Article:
Super Hornets to use bombing range
RESIDENTS living near Evans Head are already used to seeing pigs fly, and soon they’ll be able to see a rhino do the same
Five F/A-18F Super Hornet fighter jets, known affectionately as ‘rhinos’, recently arrived in Australia to replace the aging F-111 fleet, nicknamed ‘the pig’, because of their hunting ability.
With the Super Hornets based at RAAF Amberley south of Brisbane, the new combat jets are expected to make use of the Evans Head bombing range for training exercises.
For some residents near the range, it is now a case of keeping their eyes to the skies as they try to spot a glimpse of a ‘rhino’.
Woodburn resident and self confessed plane fanatic Joe Celich said he heard jet engines roar above him as he played bowls on the weekend.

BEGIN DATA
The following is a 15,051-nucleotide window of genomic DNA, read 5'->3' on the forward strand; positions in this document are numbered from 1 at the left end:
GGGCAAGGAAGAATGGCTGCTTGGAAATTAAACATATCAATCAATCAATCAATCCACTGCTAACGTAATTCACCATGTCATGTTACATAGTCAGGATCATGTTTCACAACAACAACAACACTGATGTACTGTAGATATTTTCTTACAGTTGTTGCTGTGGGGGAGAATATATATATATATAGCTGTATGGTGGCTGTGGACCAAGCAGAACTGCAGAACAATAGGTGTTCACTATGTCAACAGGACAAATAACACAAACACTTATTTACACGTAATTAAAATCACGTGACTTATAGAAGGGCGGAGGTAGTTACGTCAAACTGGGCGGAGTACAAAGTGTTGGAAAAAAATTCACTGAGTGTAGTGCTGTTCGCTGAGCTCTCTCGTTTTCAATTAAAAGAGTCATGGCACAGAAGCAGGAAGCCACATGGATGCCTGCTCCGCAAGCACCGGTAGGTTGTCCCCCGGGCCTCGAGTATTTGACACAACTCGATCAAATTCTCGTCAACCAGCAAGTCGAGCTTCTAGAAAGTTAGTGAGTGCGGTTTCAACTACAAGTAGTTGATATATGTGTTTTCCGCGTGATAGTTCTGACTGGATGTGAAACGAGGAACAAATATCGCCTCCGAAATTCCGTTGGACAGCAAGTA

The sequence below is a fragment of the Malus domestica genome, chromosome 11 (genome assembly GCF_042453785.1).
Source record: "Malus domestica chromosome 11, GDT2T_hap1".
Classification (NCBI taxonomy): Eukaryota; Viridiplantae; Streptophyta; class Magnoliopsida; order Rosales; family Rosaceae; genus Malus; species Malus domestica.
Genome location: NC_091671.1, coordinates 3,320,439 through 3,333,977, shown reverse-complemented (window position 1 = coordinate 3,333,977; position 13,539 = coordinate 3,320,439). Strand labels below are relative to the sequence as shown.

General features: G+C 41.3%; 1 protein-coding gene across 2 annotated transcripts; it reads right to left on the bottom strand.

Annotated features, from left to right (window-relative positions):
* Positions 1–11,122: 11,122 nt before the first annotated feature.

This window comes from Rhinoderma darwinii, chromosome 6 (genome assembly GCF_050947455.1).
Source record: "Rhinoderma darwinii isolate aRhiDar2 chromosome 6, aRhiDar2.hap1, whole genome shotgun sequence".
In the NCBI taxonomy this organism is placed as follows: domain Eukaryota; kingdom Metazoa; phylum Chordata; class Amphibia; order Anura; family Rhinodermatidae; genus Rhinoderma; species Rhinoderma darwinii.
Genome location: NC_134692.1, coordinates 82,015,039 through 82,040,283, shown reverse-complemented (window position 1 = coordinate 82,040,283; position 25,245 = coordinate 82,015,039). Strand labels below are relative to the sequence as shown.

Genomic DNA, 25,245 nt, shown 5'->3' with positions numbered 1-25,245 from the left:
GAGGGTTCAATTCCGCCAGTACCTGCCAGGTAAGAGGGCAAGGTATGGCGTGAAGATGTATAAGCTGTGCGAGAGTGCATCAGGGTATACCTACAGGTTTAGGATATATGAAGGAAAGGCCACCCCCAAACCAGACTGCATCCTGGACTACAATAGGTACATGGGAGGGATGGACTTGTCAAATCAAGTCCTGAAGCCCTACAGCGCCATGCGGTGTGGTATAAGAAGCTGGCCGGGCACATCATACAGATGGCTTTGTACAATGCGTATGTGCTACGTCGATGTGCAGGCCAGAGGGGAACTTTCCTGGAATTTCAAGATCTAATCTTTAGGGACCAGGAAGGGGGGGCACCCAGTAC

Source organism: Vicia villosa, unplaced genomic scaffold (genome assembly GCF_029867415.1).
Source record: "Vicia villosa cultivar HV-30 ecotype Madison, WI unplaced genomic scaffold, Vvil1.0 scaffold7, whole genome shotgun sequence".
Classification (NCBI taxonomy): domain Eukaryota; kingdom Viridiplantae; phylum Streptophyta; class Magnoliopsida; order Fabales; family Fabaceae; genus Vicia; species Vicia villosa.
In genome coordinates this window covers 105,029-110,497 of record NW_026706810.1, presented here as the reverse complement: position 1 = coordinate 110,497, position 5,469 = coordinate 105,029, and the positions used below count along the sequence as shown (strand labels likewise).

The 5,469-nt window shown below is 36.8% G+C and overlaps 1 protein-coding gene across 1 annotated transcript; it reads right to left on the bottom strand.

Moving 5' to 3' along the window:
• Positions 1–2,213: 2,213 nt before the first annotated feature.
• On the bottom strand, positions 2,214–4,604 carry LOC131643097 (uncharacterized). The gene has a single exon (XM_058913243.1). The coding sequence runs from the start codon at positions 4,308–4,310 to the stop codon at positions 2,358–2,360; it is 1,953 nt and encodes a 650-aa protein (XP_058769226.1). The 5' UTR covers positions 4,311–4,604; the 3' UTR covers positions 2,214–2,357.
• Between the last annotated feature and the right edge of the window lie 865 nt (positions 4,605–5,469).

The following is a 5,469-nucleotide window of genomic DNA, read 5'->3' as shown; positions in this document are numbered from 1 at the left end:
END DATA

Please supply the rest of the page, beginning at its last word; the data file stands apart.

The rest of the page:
However, he wasn’t sure if it was an F-111 or the new Super Hornet, though he figured the new planes might already be getting some air time.
“I think since they got the new planes they’re practising,” he said.
“But I haven’t seen them. I don’t know how much different they look.
“I am dying to see them.”
The new Super Hornets are the first new combat aircraft for the Air Force in 25 years, and will replace the F-111.
The F-111has been a stalwart of the RAAF since 1973, and is expected to be retired by December this year.
The Super Hornets will be used as the Air Force makes the transition from the F-111 to the F-35 Joint Strike Fighter.